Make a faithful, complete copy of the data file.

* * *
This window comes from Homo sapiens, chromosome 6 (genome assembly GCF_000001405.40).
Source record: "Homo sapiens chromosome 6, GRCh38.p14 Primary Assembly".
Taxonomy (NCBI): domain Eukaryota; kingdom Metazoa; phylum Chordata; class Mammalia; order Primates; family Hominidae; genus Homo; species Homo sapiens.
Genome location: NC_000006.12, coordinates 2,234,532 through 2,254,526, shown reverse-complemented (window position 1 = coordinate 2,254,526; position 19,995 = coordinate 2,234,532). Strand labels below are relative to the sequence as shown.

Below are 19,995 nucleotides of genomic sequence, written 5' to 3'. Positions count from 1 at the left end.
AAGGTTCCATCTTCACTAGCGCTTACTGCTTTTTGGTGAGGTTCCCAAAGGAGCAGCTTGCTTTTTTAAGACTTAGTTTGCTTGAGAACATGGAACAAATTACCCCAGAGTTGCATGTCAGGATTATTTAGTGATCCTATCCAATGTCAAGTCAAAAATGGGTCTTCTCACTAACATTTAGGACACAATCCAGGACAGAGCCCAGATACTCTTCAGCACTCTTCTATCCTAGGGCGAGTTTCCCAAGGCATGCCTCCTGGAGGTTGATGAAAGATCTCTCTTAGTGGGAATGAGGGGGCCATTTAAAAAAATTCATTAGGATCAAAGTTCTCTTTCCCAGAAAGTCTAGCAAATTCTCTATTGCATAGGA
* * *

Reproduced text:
This window comes from Homo sapiens, chromosome 6 (genome assembly GCF_000001405.40).
Source record: "Homo sapiens chromosome 6, GRCh38.p14 Primary Assembly".
Taxonomy (NCBI): domain Eukaryota; kingdom Metazoa; phylum Chordata; class Mammalia; order Primates; family Hominidae; genus Homo; species Homo sapiens.
Genome location: NC_000006.12, coordinates 2,234,532 through 2,254,526, shown reverse-complemented (window position 1 = coordinate 2,254,526; position 19,995 = coordinate 2,234,532). Strand labels below are relative to the sequence as shown.

Below are 19,995 nucleotides of genomic sequence, written 5' to 3'. Positions count from 1 at the left end.
AAGGTTCCATCTTCACTAGCGCTTACTGCTTTTTGGTGAGGTTCCCAAAGGAGCAGCTTGCTTTTTTAAGACTTAGTTTGCTTGAGAACATGGAACAAATTACCCCAGAGTTGCATGTCAGGATTATTTAGTGATCCTATCCAATGTCAAGTCAAAAATGGGTCTTCTCACTAACATTTAGGACACAATCCAGGACAGAGCCCAGATACTCTTCAGCACTCTTCTATCCTAGGGCGAGTTTCCCAAGGCATGCCTCCTGGAGGTTGATGAAAGATCTCTCTTAGTGGGAATGAGGGGGCCATTTAAAAAAATTCATTAGGATCAAAGTTCTCTTTCCCAGAAAGTCTAGCAAATTCTCTATTGCATAGGA